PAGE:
Friday, 25 October 2013

BOOK CLUB TAKEOVER: Anthony from 'I, Contra Mundum'

Here are my thoughts… I LOVE hearing other people’s views and reviews on pretty much anything especially books! Some of my favourite reads are ones that have been suggested by other people. So thinking along those lines,’ The Book Club Takeover’ was born! Hopefully each week I will bring to you a post from one of my lovely and amazing fellow bloggers who will in turn share with you what their favourite book is, why they love it and a review. I hope you enjoy this feature as much as I do!

A short introduction, hmm? Well, I'm Anthony, a French-Kenyan opera conductor, freelance fashion journalist, budding architect, bitcoiner, and polo player. My interests lie in Franco-Japanese literature, fashion and cuisine; Post-modernism; Futurism; Lepidoptery; Impressionism; Plato and Herodotus. I'm new to blogging and write over at I, Contra Mundum about everything from fashion and philosophy, to graphic novels and mental health. Though my writing may make me seem grumpy and serious, I'm actually the laziest, most melodramatic prankster one'll ever know. Want to know more? Just ask.
Voici mon secret. Il set très simple: on ne voit bien qu'avec le cœur. L'essentiel set invisible pour les jeux. (Renard, Chapter XII - Le Petit Prince)
As an keen reader, I like slipping away into the admittedly wonderful exercise of dissolving into a narrative - escaping the present, escaping critical eyes, escaping time - as does happen in the case of those rare novels that are convincing, thought provoking and entertaining. Having, rather fortuitously, read many such novels, picking my favourite seemed to be, at first, quite the onerous task. I kept oscillating between Dante, Murakami, di Lampedusa and Saint-Exupéry. But I decided to go with my heart, as one should with choices such as these; and the French aristocrat, writer, poet and aviator Antoine de Saint-Exupéry's children's book, The Little Prince, won me over.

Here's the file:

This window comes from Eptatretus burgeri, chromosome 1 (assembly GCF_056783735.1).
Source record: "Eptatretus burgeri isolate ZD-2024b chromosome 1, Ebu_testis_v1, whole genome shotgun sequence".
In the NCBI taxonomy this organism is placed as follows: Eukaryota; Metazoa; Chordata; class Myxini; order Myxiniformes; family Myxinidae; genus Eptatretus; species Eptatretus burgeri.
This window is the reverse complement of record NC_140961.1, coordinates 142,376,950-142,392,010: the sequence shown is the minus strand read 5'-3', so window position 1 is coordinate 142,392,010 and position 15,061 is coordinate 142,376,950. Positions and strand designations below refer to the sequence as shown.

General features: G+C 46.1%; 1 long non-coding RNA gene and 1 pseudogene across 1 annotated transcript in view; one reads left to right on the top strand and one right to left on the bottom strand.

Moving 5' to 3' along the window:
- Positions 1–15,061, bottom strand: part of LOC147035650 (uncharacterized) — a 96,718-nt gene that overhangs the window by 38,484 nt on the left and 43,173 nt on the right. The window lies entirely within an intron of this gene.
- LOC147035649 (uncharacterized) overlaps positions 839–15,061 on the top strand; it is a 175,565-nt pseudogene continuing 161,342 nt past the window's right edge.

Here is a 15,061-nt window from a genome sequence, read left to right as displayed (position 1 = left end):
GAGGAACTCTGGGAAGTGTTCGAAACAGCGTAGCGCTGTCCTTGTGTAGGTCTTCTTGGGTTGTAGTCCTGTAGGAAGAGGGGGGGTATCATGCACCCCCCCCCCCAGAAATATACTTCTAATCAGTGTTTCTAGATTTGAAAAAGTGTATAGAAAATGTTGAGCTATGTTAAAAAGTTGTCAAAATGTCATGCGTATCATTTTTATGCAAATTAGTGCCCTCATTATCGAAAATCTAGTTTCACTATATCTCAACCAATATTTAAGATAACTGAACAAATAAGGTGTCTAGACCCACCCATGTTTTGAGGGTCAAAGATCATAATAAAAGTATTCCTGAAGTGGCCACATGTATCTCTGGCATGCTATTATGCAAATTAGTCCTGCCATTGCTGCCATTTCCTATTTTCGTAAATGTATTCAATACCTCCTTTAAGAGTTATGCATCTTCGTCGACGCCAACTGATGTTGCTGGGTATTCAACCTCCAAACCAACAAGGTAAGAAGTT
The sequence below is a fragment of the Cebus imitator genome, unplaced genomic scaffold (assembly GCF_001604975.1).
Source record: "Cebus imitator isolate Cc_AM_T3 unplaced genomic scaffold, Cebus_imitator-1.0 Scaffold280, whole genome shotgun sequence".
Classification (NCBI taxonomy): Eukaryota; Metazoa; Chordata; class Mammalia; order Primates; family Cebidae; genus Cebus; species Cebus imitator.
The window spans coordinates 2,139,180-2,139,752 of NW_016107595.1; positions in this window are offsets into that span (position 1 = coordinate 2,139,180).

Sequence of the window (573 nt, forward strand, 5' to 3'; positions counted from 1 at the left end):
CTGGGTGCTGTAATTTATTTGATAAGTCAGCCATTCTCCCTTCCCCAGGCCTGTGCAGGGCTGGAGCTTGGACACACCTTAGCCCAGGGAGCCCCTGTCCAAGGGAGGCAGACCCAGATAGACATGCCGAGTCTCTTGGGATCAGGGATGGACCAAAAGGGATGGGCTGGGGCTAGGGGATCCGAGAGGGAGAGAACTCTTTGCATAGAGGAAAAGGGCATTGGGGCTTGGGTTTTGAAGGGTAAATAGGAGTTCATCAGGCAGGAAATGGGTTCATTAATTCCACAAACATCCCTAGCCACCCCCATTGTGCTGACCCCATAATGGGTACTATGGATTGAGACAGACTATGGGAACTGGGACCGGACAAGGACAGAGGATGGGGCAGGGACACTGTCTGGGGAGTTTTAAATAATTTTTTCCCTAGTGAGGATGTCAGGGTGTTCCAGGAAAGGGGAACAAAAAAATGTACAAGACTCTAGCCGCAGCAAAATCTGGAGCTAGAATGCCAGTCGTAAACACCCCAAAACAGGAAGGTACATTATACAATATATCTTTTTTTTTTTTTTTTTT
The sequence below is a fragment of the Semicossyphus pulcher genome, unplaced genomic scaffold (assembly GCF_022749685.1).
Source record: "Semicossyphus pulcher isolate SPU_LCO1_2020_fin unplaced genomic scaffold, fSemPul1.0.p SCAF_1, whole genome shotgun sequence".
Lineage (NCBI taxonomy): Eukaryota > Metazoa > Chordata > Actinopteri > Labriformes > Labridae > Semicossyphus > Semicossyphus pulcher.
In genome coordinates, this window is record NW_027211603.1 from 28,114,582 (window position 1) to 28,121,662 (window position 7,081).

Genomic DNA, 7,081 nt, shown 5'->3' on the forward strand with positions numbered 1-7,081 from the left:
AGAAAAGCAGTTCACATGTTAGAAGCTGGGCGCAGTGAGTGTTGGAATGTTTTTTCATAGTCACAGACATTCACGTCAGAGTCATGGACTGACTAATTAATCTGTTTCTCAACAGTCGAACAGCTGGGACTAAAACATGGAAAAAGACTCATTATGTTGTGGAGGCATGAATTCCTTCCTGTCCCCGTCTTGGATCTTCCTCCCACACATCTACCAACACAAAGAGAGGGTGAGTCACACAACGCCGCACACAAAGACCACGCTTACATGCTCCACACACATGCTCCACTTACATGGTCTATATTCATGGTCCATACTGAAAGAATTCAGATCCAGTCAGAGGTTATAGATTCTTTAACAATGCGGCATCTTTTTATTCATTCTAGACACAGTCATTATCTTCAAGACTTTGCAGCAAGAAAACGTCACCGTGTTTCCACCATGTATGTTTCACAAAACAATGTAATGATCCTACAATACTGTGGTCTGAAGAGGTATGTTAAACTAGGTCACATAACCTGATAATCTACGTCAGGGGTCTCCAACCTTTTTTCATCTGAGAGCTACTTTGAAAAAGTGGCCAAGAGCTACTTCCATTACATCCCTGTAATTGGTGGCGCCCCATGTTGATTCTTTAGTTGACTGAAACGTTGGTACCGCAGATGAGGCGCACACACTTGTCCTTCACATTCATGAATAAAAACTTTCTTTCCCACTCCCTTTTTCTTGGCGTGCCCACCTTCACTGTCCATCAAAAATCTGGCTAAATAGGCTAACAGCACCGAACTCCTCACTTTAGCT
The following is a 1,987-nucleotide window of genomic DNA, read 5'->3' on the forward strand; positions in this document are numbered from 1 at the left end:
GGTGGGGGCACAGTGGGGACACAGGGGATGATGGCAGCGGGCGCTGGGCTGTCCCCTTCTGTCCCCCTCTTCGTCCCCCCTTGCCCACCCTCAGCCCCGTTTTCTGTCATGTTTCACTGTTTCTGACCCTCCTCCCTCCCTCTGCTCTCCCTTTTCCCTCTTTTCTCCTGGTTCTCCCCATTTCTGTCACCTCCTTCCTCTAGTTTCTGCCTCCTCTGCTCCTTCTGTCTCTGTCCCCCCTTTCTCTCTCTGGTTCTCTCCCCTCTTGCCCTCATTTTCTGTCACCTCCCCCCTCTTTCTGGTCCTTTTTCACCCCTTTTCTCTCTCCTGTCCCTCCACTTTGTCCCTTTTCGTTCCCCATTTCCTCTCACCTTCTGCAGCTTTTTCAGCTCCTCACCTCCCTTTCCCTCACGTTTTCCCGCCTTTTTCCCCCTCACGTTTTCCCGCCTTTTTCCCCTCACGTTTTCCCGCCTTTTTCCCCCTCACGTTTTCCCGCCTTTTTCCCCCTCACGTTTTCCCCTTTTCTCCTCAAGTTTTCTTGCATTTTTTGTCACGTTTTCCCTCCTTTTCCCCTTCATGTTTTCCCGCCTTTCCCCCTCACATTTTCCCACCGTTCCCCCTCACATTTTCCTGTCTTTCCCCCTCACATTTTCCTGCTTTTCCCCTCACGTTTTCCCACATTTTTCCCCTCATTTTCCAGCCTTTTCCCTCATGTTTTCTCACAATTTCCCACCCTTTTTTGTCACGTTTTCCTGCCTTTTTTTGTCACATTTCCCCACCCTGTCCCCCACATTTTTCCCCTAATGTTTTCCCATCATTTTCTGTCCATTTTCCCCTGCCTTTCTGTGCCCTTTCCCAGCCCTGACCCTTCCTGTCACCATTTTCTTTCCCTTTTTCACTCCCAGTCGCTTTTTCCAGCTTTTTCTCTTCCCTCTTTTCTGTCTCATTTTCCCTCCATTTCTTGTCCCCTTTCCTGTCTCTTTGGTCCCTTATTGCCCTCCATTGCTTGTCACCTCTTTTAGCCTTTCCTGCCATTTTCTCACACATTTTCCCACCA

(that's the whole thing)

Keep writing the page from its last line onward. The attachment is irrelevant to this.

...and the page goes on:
Le Petit Prince, as it's known in French, was written during Saint-Exupéry's self-imposed exile to the US after the fall of France to Nazi Germany. He was on a mission to convince the US government to intervene and amidst personal turmoil wrote a delicate story about friendship, love, loneliness and loss. The story, self-illustrated too, tells of a pilot (the narrator, Saint-Exupéry himself) stranded in a desert who happens to meet a Prince - believed to be from asteroid B-612 - who has fallen to Earth. The Prince begins relaying to the pilot his life on the asteroid and travels from planet to planet in search of the meaning of life.
I first encountered The Little Prince when I was twelve, sometime after my parent's messy (read: expensive) divorce, and a few weeks into my new life in Neuilly-sur-Seine with my grandmama. It was in her study that I first found the book. My French wasn't very good back then, I struggled, so grandmama used the book to teach me French, and she'd also read it to me before bed-time. As a child, a lot of the book's more profound observations were lost on me. At that time, what interested me most, were the analogues of human society that the Prince encountered, from the Tippler who drinks because he is ashamed of his drinking problem, to the merchant who sells pills that quench thirst and, therefore, save one 'fifty-three minutes in every week.'